Canning Success with Renee Pottle (Excerpt, “Homemade For Sale”)

In this excerpt from the second edition of "Homemade for Sale," authors John Ivanko and Lisa Kivirist speak with canning expert Renee Pottle.

by Hobby Farms HQNovember 23, 2022
PHOTO: Maya Kruchancova/AdobeStock

The following excerpt is from authors John Ivanko and Lisa Kivirist’s newest book, Homemade for Sale, Second Edition (New Society Publishers, December 2022: pre-order here now at a 20 percent discount) and is reprinted with permission from the publisher.

Homemade for Sale cover canning canned products

“There are all kinds of high-acid canned foods that we can choose to make and sell in our cottage home kitchens under your state’s cottage food law, everything from jams and jellies, fruit, butters, shrubs, pickles, sauerkraut, flavored vinegars, chutneys sauces, even juice,” says Renee Pottle, author of Profitable Preserves: How to Start an Artisan Jam and Jelly Business.

“So how do you know which product is the right one for you?” prompts Pottle. “Many of us have an idea with a recipe in mind, or maybe you grow an excess of apricots on your farm and you would like to make jam out of them. Perhaps you don’t grow anything, but you have a famous peach chutney recipe that all your friends and family tell you that you should make and sell.”

“First of all, whatever your canned product is, it should be something you love to make,” advises Pottle, who’s also a Master Food Preserver, getting started with canning as a child while hanging out in her Nana’s kitchen. “You will be making this product over and over. So, if you’re not crazy about the whole jelly-making process, don’t choose a jelly business.” This applies to any canned food product, not just jelly. The product has to be something you like to do.

“Do you have easy access to the ingredients needed to make your canned food product?” asks Pottle. “And are the ingredients affordable, if it turns out you buy them and not grow them yourself? Finally, when you add up the ingredient and packaging costs, plus factor in your labor, can you sell your products at a profit where you live?”

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Sourcing locally or regionally tends to be the best way to keep the costs down and secure the high-quality ingredients, harvested at their peak of ripeness and, therefore, flavor. Beyond affordable and accessible ingredients, she’s quick to point out other potential bottlenecks, like the availability of canning jars, lids, or spices. Supply chain woes can crop up in unanticipated ways, so it’s wise to have a backup plan so production delays can be avoided.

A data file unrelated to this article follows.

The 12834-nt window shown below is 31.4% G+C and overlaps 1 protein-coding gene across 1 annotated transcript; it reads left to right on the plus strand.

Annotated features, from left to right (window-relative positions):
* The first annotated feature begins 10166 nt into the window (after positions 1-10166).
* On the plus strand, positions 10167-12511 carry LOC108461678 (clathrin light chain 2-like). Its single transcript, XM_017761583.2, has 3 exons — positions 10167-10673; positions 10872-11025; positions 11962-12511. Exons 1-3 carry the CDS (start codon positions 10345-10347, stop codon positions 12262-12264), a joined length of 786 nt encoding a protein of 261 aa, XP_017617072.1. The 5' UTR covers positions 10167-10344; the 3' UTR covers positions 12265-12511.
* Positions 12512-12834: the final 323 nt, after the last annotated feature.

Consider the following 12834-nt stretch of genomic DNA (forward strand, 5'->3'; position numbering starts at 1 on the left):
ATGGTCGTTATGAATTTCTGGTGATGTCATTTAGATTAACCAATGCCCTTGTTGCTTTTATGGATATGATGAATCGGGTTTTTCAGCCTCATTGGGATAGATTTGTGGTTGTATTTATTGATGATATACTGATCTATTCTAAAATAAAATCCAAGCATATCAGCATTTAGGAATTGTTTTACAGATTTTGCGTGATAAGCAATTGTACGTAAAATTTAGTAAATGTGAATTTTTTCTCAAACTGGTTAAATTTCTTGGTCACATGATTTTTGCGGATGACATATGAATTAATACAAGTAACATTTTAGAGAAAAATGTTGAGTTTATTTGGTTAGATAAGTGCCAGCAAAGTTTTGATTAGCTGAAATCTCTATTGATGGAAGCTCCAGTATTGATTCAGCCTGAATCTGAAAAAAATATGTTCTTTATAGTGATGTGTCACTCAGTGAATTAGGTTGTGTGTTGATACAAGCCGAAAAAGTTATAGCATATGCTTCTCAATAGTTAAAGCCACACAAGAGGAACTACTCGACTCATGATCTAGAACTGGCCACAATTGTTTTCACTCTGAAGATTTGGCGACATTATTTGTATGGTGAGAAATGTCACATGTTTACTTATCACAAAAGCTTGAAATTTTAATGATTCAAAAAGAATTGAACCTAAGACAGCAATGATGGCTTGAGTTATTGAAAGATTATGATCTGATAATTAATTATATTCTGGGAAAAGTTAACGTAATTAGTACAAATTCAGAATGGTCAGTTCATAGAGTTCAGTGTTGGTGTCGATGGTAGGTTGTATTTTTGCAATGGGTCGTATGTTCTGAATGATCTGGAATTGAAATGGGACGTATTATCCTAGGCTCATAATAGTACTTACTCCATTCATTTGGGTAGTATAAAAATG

Read more: These 5 methods of food preservation bypass canning altogether.

“Don’t swim upstream,” cautions Pottle. “Avoid choosing a product that you have to convince your customers to buy or that you have to overly explain. Most people understand jams and jellies and pickles and salsa. You might have to explain a regional fruit like marionberries, but people understand jam. However, they might walk right by your beautiful jars of mustard because they don’t understand it as a pickled product.”

“The biggest trade-off when working from our home kitchen is probably giving up a certain level of creativity,” admits Pottle. “Low-acid foods, like pepper jellies, usually aren’t allowed. Anything that includes alcohol, like wine jelly or ale jelly, probably isn’t allowed either under a cottage food law. For example, your state might let you make peach jam, but they won’t let you make persimmon jam. You might be able to make pickles from cucumbers, but not from carrots. The rules seem arbitrary, and to a certain degree they are.”

“Some states will let you make jam at home,” continues Pottle. “Some will let you make pickles at home. Some will let you make sauerkraut at home. Some will let you make two of those, but not the other. Some will let you make all three. So, before you get too excited about what you’re going to produce, make sure that you’ve checked to make sure it’s legal in your state. Either work with the cottage food law you have, or you’ll need to become an advocate and get the law changed in your state.”

“Because our products are in cans, the jars themselves sell your delicious home products at farm stands or pop-up food-related events,” says Pottle, noting that the colorful canned item has plenty of eye appeal and doesn’t need to be covered over by lots of labeling. “Be creative with labels, but there’s no need to get carried away with it. Stick with easy labels. Same for standard jars rather than the more expensive imported ones unless you’re sure you can get a lot more money for each jar sold. Otherwise, you’ll be losing any profit you might have made.”

“Starting a home-based business is always an exciting venture,” shares Pottle. “I’ve started several over the past three or four decades and in various locations and various types. We’re bubbling with optimism, but to keep that optimism, it’s best to avoid costly mistakes. Don’t get emotionally involved with either your product or your packaging. If something is too expensive, you have to be willing to give it up and move on to the next thing.”

“Remember, you are making delicious canned food products you love,” concludes Pottle. “You are sharing it with other people and they are paying you for it.” That’s the perfect recipe for business success.